4 Simple Steps to Creating a Book Trailer

Like a fresh crop of apples, they’re piling up in bushels all over YouTube: short videos to promote books by mimicking the style of Hollywood movie trailers. As a writer with more than 20 years of experience in video production, I’ve seen evidence that this trend carries huge potential as a promotional tool for authors.

No experience with this sort of thing? No problem. You already have many of the creative skills you need to try your hand at this increasingly popular way of promoting your book (whether it’s traditionally published or self-published). Here are some artistic methods you can employ to polish your promo until it shines like the apple on Twilight’s cover.

1. Do comparative research.
You can get a feel for what makes a good book promo by watching a few (see the sidebar on the following page for links to some good examples). So, pass the popcorn, but keep your pen handy. Analyze your reaction to each promo. Take notes on what you like and why, and where you think the production could have been improved.

You’ll likely notice that most use one of two approaches: beguiling viewers with tidbits of the book’s plot, or employing an attention-getting gimmick to hook interest. Whichever style you prefer, you can approach your production a variety of ways.

2. Choose a format.
Your own skill set, the subject matter of your book and the resources you have access to will all play into which format is best for your trailer.

YOU, THE STAR: If you have acting experience, feel comfortable in front of a crowd or have a fun and quirky personality, you might consider pointing the camera (or webcam) at yourself. Whether the results are humorous, dramatic or even embarrassing, this format gives viewers a more personal connection with you, which can make them more likely to look up your work the next time they visit
the bookstore.

THE CINEMATIC APPROACH: Video production can quickly become expensive if you’re buying or even renting equipment. While some great high-definition cameras are now readily available, they may be cost prohibitive. Still, that doesn’t mean your trailer can’t have a Hollywood feel.

When using your own equipment or coercing friends and family to help, choose the best camera available. Cameras that capture the red, green and blue colors of the picture on separate chips (known as 3CCD) often result in higher-quality images. But even if your camera is a little substandard, there are ways to help viewers look beyond those limitations:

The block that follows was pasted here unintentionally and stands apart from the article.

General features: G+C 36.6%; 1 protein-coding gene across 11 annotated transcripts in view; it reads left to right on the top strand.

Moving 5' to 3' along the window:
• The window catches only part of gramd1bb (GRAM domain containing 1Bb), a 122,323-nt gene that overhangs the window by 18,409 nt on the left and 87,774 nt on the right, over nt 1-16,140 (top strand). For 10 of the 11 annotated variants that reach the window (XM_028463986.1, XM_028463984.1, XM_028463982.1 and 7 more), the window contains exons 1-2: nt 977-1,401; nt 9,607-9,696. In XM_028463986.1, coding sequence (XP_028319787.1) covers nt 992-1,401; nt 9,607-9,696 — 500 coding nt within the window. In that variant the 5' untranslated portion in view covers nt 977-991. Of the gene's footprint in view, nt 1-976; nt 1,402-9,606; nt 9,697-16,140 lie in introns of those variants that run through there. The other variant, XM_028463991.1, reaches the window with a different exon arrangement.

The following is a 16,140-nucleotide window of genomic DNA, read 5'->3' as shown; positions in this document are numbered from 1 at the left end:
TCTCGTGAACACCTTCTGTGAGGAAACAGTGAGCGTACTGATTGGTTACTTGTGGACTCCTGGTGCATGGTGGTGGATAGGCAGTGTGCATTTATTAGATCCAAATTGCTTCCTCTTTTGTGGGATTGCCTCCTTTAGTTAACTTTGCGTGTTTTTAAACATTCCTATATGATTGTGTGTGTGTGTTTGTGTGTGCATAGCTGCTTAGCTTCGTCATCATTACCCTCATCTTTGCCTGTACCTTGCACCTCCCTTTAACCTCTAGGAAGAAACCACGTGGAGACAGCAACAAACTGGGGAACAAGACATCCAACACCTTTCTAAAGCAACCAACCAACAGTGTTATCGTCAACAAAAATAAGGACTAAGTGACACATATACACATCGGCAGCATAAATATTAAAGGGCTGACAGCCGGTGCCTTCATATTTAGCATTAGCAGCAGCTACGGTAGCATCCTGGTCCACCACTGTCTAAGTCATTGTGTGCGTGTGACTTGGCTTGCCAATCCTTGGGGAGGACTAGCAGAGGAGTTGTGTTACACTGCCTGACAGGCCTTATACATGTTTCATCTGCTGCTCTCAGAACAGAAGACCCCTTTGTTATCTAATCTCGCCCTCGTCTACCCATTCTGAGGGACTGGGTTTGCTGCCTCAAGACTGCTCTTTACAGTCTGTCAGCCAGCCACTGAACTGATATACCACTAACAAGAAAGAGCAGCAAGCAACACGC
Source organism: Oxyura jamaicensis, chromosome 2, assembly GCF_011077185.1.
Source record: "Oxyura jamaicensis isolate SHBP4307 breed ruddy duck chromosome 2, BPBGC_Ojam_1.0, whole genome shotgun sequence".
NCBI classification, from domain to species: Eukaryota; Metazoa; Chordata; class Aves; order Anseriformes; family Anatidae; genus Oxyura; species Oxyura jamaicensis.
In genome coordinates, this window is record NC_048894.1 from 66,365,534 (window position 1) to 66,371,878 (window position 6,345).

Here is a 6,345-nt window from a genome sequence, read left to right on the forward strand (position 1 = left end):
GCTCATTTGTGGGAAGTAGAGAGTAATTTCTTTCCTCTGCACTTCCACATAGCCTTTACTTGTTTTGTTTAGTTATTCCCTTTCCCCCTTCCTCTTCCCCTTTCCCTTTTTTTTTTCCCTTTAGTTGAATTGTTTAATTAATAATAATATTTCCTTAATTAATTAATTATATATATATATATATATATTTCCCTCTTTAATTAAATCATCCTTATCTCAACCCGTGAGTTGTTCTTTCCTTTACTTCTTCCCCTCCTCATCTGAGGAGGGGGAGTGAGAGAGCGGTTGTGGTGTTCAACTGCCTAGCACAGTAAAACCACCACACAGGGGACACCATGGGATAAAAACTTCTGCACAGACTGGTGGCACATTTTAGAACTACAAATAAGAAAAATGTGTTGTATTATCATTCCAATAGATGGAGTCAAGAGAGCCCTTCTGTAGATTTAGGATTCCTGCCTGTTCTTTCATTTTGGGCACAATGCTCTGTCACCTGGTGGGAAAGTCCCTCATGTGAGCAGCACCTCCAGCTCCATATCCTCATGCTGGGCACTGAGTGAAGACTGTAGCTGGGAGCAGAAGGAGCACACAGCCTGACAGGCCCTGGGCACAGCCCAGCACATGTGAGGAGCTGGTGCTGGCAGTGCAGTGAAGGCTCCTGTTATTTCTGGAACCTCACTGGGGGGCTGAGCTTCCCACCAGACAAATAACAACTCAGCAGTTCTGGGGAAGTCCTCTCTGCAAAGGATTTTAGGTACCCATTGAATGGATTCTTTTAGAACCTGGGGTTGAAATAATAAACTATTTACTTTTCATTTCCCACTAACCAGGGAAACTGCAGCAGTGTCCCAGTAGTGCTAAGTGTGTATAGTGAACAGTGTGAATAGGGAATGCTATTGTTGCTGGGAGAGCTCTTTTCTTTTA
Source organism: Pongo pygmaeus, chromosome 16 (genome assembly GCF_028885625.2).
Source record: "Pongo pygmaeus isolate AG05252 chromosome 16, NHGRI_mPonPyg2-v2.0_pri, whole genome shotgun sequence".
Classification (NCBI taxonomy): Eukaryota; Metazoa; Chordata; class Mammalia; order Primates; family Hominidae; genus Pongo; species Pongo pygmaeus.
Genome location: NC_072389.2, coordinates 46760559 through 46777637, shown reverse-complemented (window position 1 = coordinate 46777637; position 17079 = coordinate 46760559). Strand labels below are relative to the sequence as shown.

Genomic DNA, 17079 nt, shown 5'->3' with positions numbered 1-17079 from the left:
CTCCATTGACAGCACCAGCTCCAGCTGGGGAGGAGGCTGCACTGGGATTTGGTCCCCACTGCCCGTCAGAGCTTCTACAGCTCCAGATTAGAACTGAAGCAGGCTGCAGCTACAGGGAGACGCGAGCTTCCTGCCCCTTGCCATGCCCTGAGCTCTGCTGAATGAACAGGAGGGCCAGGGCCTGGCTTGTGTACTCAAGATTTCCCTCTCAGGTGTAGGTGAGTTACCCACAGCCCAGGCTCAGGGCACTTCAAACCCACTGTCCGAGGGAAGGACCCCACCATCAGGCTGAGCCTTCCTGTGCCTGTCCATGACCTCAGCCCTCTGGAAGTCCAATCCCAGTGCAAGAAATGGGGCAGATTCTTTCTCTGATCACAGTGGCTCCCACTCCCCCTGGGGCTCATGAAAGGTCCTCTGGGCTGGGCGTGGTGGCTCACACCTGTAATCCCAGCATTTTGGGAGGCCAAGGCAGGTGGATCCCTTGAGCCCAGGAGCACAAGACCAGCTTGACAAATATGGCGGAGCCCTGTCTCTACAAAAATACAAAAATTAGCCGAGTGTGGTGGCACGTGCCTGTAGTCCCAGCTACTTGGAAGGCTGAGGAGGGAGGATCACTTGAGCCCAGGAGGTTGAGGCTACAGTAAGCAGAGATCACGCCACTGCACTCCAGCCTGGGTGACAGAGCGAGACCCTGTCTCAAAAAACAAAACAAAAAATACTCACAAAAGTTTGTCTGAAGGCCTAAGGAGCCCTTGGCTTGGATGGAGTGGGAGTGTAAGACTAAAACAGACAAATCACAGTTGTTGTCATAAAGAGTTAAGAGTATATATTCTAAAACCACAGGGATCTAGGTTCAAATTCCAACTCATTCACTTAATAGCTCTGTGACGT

•    Consider your cast before writing your script. You may have friends in high places, but if all you have to work with is cousin Fred who once played a tree in Peter Pan, you may need to employ some ingenuity. You might try giving all the lines to a narrator, editing it over your actors doing simple actions, like walking down the street. Or, devise a format that can rely on close shots of the action. For example, viewers will see feet dancing while hearing about the night your protagonist met the love of her life.

    •    Pay attention to lighting. If you’re filming outdoors, watch for harsh shadows cast by sunlight and for areas that are ultra-bright and glowing. Also, be wary of the dappled light cast by the leaves of trees. Indoors, turn all the lights on and reposition lamps to light the scene as much as possible without creating strong shadows.

    •    Upgrade your sound. Most in-camera microphones are low quality, so use the input for an external mic. A shotgun microphone picks up sound directly in front of it and will give you good results. When filming, wear headphones plugged into the camera, so you’ll notice if that police siren in the background overpowers the dialogue. If you’re recording narration, position your narrator in a closet full of clothes, or in a small room where you’ve draped the walls with blankets. This will absorb echoes and give your sound a fuller quality.

    •    Keep camera moves to a minimum. Use a tripod or a stable surface for your camera whenever possible. If you zoom in or out or pan (where you move the camera to the side), keep the movement slow and steady.

THE MOCKUMENTARY: If you prefer a more raw approach, consider styling your promo as if it were a documentary, or an amateur spoof of another type of program (a talk show, for example). Viewers readily forgive poor lighting, camera jiggles and mundane settings in this format, where such foibles are expected.